Sunday, April 3, 2016

What If


What do you suppose the value is or would be of doing 15x50/1 once a week?
What if you ran a workout without using the pace clock?
Would attendance improve if late comers were not allowed to swim…Or had to sit out the first set?
If you forgot your snorkel you had to swim with a ping pong ball in your mouth…bad idea, safety and all…scratch this one.
What would the effect be if you alternated a week of pure aerobic conditioning with a week of pure speed, a true ultra-fast race pace training week?
How many times in a month do you repeat a set?
What if you went to a meet and raced only off events?
What if you went to a meet and raced the highest total yardage available?
What would happen if you had your most involved swim parent coach type run a workout while you sat and observed?
How about setting up the workout lanes such that on the odd repeats only the guys swam and the evens only the girls?
What is the most off-the-wall idea you have always had but never tried?
And you are rejecting any or all of these ideas because?

1 comment:

Raymond Keown said...

Don & Ken,

We actually do several of these already! Pingpong balls excluded. lol

We keep the pace clocks off early in the season & off during warm-up sets throughout. This is a David Marsh idea I have been using for awhile now. What we have found is that many of the kids are having better results in the training sets following the warm-up that they did when we had warm-ups on intervals. Ironically, most of the athletes actually move through the warm-up sets at a faster pace now than before, but without the stress of making an interval & having a set amount of rest (such as 3rd person to the wall then go or leave after taking 5 exhales). While the lanes rarely move at the same pace through the sets, the kids seem to get more out of them now. They remain more focused on the content of the set & self select a pace that works for them early on.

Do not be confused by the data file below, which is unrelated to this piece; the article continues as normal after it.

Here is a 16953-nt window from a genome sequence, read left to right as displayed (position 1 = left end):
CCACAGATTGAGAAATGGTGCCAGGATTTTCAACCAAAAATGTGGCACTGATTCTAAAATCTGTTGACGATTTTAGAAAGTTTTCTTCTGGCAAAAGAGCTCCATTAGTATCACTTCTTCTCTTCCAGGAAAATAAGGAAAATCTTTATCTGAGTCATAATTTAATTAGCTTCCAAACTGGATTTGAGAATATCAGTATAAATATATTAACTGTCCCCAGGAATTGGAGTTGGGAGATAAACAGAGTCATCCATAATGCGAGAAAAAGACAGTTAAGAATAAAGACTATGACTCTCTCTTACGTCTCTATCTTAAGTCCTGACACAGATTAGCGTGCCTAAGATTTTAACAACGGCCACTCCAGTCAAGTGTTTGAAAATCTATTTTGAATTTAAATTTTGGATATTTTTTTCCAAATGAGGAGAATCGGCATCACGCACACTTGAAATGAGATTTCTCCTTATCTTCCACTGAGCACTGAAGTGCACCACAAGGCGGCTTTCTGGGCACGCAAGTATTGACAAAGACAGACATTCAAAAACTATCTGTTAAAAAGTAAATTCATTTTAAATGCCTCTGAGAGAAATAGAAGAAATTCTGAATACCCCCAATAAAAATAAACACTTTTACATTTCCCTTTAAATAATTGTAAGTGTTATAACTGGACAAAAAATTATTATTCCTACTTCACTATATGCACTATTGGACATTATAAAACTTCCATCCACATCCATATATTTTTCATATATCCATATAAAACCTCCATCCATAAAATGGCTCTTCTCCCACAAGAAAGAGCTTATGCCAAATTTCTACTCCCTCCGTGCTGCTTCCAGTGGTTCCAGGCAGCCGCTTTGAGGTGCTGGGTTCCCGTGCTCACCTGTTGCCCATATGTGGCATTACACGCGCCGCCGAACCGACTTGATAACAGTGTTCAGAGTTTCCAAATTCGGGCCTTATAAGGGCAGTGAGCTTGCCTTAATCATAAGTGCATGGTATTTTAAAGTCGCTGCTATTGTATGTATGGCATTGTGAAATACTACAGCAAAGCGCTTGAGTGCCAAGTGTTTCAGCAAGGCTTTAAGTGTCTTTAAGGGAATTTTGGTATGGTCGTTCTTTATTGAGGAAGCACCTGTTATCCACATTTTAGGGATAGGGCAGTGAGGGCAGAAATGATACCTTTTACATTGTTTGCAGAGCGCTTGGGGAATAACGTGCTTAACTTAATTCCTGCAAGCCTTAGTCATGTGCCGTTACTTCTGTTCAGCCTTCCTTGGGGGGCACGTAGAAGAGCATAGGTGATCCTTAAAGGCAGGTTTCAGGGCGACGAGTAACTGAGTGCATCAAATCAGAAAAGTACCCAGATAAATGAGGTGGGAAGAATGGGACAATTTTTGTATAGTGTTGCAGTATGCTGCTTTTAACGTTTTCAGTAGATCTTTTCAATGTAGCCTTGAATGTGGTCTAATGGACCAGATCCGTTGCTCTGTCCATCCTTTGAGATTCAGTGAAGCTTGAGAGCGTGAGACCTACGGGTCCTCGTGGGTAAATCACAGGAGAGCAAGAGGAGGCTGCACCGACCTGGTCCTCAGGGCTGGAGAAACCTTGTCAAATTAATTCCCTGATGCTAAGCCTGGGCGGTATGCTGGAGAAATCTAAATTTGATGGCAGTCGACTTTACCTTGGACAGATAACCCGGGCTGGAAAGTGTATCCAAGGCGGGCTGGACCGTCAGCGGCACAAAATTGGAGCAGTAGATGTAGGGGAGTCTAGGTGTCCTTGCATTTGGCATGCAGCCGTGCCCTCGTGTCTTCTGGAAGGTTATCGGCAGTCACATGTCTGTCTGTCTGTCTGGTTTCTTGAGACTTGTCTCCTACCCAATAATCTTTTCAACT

We repeat sets frequently. This is a concept I stole from Dick Jochums, and I love it. Every time we repeat a set, the kids track their results from the time before. It really adds value to the set because it becomes more linear in assessment. Kids efforts always improve. Some sets are are repeated weekly, others monthly, and a few of the ones where its harder to improve we will do once every 15 weeks.

We also do gender specific heats during our Dive Racing Sets (ie- 6x100 @6:00-8:00). Sometimes we will even have the boys do something different than the girls in sets like this. The kids have fun with stuff like this. The boys race more freely, and the girls focus more on how they race.

I am always looking for things like this to improve my program, so thank you for your work on this blog. It is something I look forward to reading. Keep it coming!

Here are a couple of other things we do with pulling that might be different from most team, but really I think they are just lost in time, because I have stolen all of these from other coaches. We never use a pull buoy. But we pull almost every day. We use kickboards between our legs (George Haines) because it forces the swimmers to stay engaged throughout their core & legs while pulling. It also adds resistance to the rotation, allowing swimmers to really feel the connection between the pull & their what their body is doing. This allow have really improved our performance in practice & meets. Plus the kids strokes look more connected and smooth now. We also use a 4 inch tractor tube around the ankles with no flotation at the hips (Dick Jockums & Paul Bergen). This adds resistance to the pull itself much like a parachute and adds strength and awareness to the sets. Without flotation at the hips, it forces them to remain engaged through the core again.

Thanks,

Raymond Keown
NRG Swimming Inc.